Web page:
And BTW, a developer focusing on flashy new features instead of stability and bug fixes is something that is independent of the monetization scheme. If the users want stability and bug fixes while the developer provides only new broken stuff, then the developer is simply not listening to their users which can happen (and often happens) regardless of if the software is paid once or subscribed to.
TBH I think you are looking things a bit too much from the developer's side.
FWIW i do not mind 1-year subscriptions with a permanent license, although i'd prefer the permanent license to be for the end of the year, not the start (especially if there is a chance that the files you worked on with the last version wont work with the earlier version). It is essentially "buy once, get free upgrades for a year". Assuming of course the other things i mention (offline installer, no authentication needed, etc) still apply.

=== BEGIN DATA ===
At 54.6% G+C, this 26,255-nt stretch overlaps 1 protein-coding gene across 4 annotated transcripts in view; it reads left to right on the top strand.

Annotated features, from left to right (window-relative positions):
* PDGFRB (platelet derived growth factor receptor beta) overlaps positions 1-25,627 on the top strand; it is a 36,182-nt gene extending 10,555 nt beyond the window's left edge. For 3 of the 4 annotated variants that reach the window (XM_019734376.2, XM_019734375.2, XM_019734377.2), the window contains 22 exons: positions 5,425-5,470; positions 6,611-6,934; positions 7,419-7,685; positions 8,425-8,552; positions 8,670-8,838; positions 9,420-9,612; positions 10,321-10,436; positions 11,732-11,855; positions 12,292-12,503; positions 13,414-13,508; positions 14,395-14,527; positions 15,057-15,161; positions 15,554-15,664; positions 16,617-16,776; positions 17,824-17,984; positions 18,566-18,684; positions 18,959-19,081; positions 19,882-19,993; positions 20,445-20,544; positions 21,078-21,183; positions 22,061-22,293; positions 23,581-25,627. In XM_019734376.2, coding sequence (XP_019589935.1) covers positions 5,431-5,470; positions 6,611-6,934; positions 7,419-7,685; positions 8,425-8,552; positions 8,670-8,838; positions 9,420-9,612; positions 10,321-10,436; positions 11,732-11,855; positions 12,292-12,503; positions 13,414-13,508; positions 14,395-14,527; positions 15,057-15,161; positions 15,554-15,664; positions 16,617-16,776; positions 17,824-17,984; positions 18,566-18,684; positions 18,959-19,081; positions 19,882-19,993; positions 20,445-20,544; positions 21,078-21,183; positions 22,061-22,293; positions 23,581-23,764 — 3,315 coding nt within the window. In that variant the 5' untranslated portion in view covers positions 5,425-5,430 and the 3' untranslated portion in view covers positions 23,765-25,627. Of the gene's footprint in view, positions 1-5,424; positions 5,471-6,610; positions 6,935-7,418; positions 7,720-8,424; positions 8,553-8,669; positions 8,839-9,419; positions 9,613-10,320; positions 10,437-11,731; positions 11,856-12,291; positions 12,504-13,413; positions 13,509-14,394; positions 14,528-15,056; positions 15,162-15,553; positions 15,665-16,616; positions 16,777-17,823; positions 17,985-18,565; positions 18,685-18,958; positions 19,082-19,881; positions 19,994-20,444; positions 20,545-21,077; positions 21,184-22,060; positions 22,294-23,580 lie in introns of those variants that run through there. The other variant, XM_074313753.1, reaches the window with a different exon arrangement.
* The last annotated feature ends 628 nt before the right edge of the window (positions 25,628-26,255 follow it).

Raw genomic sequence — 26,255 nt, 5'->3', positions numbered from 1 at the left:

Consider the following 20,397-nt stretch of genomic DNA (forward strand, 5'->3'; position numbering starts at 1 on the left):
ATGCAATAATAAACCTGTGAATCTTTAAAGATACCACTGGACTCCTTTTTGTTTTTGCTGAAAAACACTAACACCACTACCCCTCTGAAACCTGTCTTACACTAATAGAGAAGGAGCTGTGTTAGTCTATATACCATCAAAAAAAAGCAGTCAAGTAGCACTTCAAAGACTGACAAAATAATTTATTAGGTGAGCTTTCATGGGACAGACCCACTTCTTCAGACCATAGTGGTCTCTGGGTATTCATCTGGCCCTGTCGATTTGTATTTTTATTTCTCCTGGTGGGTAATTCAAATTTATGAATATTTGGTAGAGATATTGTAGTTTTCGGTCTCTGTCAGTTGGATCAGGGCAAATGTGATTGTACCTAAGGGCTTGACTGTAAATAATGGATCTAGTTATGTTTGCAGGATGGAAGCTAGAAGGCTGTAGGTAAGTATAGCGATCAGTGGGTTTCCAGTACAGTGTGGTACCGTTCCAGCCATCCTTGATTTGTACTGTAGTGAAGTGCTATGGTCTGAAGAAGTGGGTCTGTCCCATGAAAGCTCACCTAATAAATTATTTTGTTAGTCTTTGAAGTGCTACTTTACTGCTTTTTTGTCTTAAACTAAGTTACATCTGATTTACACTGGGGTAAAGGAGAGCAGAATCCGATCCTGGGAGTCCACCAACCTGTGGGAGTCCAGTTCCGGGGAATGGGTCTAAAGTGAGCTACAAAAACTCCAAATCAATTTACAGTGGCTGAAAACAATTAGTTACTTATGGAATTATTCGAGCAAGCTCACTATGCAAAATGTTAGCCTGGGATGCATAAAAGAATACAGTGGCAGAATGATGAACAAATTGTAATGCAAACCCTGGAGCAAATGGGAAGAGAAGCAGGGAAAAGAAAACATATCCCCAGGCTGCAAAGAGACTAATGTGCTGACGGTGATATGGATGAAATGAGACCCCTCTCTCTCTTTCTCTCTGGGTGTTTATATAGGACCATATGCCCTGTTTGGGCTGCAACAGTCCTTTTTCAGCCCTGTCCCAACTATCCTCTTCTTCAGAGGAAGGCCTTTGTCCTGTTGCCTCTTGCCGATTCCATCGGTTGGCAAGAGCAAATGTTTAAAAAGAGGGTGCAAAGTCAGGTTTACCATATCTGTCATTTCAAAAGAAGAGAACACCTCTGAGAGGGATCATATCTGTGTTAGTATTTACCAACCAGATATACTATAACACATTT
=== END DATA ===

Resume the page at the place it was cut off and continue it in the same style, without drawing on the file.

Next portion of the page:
For as much as reporting home for license checks these programs do, you think they would be a little understanding.
Yes, or even "if you use it more than 2 hours this month, we'll charge you $15".
It's mostly impossible to do anything seriously meaningful in under 2 hours except minor edits and file conversions etc.
Subscription models really need to grow up and be more dynamic.
Too many of these small time software and web app publishers just default to thinking people are going to subscribe and forget about it. For a 3d modelling program with many free competitors, it's wishful thinking.